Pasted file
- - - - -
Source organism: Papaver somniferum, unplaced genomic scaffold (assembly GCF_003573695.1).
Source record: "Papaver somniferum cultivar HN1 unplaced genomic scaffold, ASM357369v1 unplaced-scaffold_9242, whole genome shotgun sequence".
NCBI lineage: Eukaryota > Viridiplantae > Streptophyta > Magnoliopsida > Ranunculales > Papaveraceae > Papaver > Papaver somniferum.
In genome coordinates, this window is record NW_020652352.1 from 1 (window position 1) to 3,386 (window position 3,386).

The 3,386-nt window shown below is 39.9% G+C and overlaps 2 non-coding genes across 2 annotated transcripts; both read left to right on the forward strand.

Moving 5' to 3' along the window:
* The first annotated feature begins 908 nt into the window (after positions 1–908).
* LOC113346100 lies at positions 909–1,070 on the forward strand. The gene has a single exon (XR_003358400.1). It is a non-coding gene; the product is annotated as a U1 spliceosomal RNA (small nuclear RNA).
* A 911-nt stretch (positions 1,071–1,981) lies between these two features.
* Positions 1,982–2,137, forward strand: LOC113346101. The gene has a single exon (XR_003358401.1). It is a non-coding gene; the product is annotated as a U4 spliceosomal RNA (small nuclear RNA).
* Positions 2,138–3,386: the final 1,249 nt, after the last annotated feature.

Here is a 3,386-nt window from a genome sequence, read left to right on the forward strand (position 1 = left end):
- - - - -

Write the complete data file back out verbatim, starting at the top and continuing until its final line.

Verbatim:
Source organism: Papaver somniferum, unplaced genomic scaffold (assembly GCF_003573695.1).
Source record: "Papaver somniferum cultivar HN1 unplaced genomic scaffold, ASM357369v1 unplaced-scaffold_9242, whole genome shotgun sequence".
NCBI lineage: Eukaryota > Viridiplantae > Streptophyta > Magnoliopsida > Ranunculales > Papaveraceae > Papaver > Papaver somniferum.
In genome coordinates, this window is record NW_020652352.1 from 1 (window position 1) to 3,386 (window position 3,386).

The 3,386-nt window shown below is 39.9% G+C and overlaps 2 non-coding genes across 2 annotated transcripts; both read left to right on the forward strand.

Moving 5' to 3' along the window:
* The first annotated feature begins 908 nt into the window (after positions 1–908).
* LOC113346100 lies at positions 909–1,070 on the forward strand. The gene has a single exon (XR_003358400.1). It is a non-coding gene; the product is annotated as a U1 spliceosomal RNA (small nuclear RNA).
* A 911-nt stretch (positions 1,071–1,981) lies between these two features.
* Positions 1,982–2,137, forward strand: LOC113346101. The gene has a single exon (XR_003358401.1). It is a non-coding gene; the product is annotated as a U4 spliceosomal RNA (small nuclear RNA).
* Positions 2,138–3,386: the final 1,249 nt, after the last annotated feature.

Here is a 3,386-nt window from a genome sequence, read left to right on the forward strand (position 1 = left end):